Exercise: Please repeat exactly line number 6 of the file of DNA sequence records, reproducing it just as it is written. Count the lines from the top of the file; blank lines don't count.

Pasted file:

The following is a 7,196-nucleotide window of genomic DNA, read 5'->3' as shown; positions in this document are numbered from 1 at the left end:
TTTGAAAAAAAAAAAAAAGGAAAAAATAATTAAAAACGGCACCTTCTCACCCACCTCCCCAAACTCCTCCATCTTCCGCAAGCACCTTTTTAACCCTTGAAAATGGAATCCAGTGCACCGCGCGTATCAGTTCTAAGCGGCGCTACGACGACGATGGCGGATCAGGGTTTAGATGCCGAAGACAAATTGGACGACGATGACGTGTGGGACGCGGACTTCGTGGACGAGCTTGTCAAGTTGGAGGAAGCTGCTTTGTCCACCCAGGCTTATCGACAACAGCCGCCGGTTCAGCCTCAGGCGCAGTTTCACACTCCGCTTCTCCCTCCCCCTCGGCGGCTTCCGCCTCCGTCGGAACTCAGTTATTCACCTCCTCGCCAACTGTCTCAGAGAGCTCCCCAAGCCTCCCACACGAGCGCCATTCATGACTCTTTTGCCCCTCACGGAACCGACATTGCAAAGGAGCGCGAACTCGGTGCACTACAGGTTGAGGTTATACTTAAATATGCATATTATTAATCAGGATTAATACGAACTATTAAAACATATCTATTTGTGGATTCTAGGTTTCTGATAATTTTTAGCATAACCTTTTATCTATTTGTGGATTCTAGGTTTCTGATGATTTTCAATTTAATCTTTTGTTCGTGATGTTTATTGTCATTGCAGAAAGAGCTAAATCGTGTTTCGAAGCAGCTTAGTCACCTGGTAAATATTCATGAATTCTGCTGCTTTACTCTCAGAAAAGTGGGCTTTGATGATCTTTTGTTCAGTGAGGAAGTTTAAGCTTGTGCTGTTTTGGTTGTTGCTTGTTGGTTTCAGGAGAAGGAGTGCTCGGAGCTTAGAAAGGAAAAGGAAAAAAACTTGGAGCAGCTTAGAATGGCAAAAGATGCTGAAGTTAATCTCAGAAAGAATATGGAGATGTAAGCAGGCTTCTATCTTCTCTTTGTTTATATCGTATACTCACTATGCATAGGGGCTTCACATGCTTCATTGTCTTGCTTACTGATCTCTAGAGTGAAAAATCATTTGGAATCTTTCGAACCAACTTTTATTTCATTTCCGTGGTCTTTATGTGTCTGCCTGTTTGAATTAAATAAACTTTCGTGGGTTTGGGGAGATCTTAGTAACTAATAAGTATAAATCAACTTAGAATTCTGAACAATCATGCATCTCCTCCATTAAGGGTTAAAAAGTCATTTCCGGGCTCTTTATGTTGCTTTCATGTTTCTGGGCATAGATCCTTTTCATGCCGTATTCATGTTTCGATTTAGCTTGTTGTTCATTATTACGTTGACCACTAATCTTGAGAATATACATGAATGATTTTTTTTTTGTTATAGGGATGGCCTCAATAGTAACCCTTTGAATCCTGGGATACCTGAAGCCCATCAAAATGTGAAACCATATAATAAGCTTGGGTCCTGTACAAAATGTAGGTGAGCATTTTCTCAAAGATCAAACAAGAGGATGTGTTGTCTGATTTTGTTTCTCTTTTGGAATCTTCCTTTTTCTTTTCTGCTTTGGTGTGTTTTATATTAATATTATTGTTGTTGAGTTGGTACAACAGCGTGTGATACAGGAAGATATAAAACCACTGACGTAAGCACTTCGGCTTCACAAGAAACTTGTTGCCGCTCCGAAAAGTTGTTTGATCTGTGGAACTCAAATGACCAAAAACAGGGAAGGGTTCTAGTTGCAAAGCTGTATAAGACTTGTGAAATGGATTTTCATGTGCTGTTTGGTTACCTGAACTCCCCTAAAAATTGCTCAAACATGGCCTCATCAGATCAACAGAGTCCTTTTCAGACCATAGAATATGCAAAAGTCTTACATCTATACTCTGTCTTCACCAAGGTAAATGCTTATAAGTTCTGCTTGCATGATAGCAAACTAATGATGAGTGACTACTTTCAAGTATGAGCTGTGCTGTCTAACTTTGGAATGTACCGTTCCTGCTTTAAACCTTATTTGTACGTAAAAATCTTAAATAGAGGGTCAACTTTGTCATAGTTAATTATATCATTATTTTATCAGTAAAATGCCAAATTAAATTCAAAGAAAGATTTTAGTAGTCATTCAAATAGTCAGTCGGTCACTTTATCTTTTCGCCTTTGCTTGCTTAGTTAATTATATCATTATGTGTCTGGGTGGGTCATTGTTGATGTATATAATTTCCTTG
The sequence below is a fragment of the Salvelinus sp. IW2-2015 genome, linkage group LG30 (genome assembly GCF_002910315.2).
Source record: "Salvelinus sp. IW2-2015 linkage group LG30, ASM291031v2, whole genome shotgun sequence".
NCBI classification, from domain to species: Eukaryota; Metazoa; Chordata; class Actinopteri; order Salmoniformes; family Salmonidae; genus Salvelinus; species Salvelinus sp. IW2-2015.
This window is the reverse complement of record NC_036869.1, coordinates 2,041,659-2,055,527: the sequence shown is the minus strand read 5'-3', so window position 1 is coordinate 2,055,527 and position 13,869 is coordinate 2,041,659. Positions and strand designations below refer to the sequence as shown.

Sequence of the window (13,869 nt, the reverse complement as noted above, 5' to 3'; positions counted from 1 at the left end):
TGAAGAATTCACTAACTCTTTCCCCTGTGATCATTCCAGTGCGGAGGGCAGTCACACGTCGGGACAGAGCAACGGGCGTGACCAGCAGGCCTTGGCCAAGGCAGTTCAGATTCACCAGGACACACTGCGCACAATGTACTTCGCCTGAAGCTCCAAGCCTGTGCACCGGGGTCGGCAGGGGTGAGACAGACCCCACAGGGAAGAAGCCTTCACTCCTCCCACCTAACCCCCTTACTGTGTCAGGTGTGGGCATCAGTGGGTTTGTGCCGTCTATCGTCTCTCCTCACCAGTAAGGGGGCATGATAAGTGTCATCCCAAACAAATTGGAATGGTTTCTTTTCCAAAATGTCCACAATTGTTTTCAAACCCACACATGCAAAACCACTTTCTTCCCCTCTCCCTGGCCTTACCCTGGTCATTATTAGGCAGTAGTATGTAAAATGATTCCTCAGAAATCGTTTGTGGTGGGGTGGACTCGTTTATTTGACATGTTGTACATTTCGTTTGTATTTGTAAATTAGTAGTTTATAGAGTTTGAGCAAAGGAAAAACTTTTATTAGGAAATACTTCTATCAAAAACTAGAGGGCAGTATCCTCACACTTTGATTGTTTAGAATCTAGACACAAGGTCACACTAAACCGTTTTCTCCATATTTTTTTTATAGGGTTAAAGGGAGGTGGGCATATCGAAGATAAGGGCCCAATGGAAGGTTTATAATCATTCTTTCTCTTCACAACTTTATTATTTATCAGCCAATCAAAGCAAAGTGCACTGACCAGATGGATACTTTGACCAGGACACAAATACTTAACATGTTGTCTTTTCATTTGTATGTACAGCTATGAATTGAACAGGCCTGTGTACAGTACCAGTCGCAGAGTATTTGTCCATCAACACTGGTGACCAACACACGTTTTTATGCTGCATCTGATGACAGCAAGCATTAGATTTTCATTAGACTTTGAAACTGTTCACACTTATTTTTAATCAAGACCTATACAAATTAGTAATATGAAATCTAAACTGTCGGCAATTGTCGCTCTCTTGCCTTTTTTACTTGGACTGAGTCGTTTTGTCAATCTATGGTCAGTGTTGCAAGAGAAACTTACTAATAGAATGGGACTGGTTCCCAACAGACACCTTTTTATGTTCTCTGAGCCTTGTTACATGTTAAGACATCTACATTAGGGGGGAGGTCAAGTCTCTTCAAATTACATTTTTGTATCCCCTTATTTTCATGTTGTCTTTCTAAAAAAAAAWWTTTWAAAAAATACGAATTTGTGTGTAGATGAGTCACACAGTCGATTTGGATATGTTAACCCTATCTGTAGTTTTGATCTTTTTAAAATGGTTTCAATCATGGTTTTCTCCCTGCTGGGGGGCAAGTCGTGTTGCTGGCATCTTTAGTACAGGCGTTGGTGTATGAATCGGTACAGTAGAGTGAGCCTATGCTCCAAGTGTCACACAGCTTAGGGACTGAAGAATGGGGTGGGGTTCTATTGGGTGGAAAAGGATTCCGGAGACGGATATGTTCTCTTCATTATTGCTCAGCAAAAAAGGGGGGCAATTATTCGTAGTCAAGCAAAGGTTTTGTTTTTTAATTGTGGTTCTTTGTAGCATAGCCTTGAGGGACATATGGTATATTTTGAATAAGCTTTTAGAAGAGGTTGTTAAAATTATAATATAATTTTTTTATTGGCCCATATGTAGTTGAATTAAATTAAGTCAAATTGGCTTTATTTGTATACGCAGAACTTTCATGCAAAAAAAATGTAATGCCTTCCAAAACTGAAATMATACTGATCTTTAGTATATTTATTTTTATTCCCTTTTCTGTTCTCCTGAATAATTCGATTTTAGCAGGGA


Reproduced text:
This window is the reverse complement of record NC_036869.1, coordinates 2,041,659-2,055,527: the sequence shown is the minus strand read 5'-3', so window position 1 is coordinate 2,055,527 and position 13,869 is coordinate 2,041,659. Positions and strand designations below refer to the sequence as shown.